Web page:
The objective for CSP is finding a solution or proving that no solution exists. The objective for Max-CSP is finding an instantiation of variables that violates as few constraints as possible (or, equivalently, that satisfies as many constraints as possible). The objective for WCSP is finding an instantiation of variables that corresponds to the minimal violation cost (a cost or weight is associated with each tuple of each constraint). CSP is a decision problem whereas Max-CSP and WCSP are optimisation ones.
The solver categories are:
Complete solvers can determine if an instance is satisfiable or not (or find and prove the optimum for Max-CSP and WCSP) whereas incomplete solvers cannot prove the unsatisfiability or the optimum.
The description of the XCSP 2.1 format used to represent CSP instances can be found at http://cpai.ucc.ie/09/ or http://www.cril.univ-artois.fr/CPAI09/.
Many benchmarks (including those used for the 2006 and 2008 CSP Solver Competition) may be found at:
The organisers invite anybody to submit new benchmarks. The organisers are particularly interested in new problem instances originating from real-world applications.
Some tools are also provided. They can be found from http://cpai.ucc.ie/09/.
C++ and C parsers for the XML format can be found at:
A Java parser for the XML format can be found at:
Other tools that are currently available from the last URL given above are:
New tools that have been developed (by Andrea Rendl) are:
Solvers will run on a cluster of computers using the Linux operating system. They will run under the control of another program (runsolver) which will enforce some limits on the memory and the total CPU time used by the program. Solvers will be run inside a sandbox that will prevent unauthorised use of the system (network connections, file creation outside the allowed directory, among others). Constestants can choose to submit a 32 or 64 bits application. Executables should be submitted as an ELF executable (preferably statically linked). Submission of source files must indicate how to compile the solver. Two executions of a solver with the same parameters and system resources must output the same result in approximately the same time (so that the experiments can be repeated).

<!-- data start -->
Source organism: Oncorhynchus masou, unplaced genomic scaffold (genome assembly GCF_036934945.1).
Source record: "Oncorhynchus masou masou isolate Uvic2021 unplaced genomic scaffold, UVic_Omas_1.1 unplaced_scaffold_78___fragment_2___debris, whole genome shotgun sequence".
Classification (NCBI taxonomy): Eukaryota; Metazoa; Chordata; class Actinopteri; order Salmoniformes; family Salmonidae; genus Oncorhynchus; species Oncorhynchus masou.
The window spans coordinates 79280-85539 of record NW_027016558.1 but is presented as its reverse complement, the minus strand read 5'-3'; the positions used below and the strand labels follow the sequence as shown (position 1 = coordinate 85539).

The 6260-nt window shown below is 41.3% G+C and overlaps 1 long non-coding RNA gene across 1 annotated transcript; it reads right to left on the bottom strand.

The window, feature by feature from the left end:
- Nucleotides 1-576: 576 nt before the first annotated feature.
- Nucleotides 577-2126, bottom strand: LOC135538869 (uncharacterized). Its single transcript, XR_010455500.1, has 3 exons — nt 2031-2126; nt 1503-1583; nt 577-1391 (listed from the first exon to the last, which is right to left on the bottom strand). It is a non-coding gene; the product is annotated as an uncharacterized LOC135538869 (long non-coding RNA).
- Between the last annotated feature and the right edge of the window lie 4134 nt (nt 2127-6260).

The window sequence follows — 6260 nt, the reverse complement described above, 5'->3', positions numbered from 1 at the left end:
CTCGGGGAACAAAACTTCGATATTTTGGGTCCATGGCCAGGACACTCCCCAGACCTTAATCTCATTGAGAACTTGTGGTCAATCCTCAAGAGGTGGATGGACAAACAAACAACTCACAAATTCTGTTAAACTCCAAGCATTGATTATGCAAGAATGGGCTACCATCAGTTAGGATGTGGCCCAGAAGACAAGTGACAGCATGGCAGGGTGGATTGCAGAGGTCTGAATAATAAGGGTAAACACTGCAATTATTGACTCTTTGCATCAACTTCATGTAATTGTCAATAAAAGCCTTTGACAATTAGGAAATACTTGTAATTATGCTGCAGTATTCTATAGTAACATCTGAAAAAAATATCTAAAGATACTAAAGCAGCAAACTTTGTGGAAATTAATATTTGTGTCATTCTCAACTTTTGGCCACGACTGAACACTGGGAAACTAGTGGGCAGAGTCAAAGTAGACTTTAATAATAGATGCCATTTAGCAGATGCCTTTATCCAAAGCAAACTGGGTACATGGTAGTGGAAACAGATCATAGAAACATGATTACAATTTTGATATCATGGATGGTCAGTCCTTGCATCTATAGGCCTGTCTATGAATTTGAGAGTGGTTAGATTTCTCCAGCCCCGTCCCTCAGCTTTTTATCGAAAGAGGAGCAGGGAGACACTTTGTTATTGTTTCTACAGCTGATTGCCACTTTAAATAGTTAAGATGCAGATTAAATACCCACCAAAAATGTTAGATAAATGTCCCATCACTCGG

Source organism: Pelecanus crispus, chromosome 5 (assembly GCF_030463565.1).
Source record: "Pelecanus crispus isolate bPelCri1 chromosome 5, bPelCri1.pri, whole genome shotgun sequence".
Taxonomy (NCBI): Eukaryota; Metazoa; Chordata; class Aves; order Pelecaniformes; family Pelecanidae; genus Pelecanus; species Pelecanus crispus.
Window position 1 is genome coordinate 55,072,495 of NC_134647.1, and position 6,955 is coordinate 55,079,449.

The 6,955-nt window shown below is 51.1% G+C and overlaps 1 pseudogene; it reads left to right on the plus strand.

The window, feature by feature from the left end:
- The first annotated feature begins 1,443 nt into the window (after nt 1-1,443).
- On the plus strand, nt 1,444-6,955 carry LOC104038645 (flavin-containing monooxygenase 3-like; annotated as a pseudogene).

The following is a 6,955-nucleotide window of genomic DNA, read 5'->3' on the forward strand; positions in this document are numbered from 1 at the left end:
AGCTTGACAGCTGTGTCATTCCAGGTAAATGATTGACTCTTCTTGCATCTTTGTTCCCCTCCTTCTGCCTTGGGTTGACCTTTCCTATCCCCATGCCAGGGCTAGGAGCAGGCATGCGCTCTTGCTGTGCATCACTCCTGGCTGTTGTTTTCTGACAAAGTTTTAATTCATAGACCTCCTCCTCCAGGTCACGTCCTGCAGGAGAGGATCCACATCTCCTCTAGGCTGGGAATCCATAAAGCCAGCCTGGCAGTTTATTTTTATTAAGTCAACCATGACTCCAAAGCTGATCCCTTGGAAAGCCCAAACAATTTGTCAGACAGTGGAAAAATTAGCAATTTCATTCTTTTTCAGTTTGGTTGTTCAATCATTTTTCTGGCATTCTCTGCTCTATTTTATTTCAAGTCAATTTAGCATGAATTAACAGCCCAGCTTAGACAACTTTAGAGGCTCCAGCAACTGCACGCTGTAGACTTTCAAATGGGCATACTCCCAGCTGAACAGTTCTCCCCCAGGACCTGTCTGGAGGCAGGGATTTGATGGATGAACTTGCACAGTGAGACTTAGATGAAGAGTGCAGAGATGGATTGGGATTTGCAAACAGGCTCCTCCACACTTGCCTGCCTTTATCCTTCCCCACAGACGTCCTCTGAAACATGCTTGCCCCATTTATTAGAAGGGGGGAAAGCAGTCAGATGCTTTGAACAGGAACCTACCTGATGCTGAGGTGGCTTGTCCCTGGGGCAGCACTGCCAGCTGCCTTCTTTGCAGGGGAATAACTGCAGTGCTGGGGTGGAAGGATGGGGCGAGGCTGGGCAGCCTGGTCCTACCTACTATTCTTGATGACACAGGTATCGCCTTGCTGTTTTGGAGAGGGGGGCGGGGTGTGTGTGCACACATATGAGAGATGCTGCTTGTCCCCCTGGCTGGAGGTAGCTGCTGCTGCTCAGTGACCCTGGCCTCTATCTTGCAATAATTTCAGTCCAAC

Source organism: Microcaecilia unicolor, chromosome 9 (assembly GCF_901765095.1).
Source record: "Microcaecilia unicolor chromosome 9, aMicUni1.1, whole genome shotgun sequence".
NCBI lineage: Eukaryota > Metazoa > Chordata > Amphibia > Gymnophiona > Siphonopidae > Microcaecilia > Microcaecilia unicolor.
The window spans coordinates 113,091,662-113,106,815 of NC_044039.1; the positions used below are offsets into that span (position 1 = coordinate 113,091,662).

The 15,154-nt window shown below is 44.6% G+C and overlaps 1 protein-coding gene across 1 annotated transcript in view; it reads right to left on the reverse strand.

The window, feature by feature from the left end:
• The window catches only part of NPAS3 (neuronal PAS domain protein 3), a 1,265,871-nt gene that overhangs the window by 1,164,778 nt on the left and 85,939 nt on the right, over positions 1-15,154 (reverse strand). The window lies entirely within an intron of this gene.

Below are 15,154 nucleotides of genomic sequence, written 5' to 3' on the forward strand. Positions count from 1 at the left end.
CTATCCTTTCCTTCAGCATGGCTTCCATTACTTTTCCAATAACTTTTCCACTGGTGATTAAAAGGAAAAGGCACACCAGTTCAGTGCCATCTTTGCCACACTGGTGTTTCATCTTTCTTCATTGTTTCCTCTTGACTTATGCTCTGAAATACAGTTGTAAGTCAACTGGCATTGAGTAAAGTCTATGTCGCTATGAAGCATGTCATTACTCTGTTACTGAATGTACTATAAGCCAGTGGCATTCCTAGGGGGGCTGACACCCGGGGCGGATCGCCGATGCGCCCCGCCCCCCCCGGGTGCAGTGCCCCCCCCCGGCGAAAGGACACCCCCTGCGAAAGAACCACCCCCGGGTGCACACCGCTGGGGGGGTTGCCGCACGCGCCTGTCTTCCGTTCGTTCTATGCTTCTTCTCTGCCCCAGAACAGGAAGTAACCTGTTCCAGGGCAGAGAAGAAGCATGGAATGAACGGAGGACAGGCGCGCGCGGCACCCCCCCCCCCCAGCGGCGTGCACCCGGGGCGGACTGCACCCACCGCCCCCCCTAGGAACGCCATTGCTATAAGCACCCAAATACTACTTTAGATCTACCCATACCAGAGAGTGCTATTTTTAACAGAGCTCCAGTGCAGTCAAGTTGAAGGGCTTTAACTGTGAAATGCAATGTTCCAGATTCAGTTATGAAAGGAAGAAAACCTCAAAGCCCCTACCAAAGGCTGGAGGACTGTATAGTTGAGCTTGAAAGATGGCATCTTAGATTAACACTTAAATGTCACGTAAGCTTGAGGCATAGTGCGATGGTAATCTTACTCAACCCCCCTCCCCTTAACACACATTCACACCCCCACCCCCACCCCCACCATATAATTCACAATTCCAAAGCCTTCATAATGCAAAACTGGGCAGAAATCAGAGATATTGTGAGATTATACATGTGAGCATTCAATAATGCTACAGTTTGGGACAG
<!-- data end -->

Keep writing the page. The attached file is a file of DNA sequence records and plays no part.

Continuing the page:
During the submission process, you will be asked to provide the organisers with a suggested command line that should be used to run your solver. In this command line, you will be asked to use the following placeholders, which will be replaced by the actual information given by the evaluation environment.
Examples of command lines:
DIR/mysolver BENCHNAME RANDOMSEED DIR/mysolver --mem-limit=MEMLIMIT --time-limit=TIMELIMIT --tmpdir=TMPDIR BENCHNAME java -jar DIR/mysolver.jar -c DIR/mysolver.conf BENCHNAME
As an example, these command lines could be expanded by the evaluation environment as:
/solver10/mysolver file.pb 1720968 /solver10/mysolver --mem-limit=900 --time-limit=1200 --tmpdir=/tmp/job12345 file.pb java -jar /solver10/mysolver.jar -c /solver10/mysolver.conf file.pb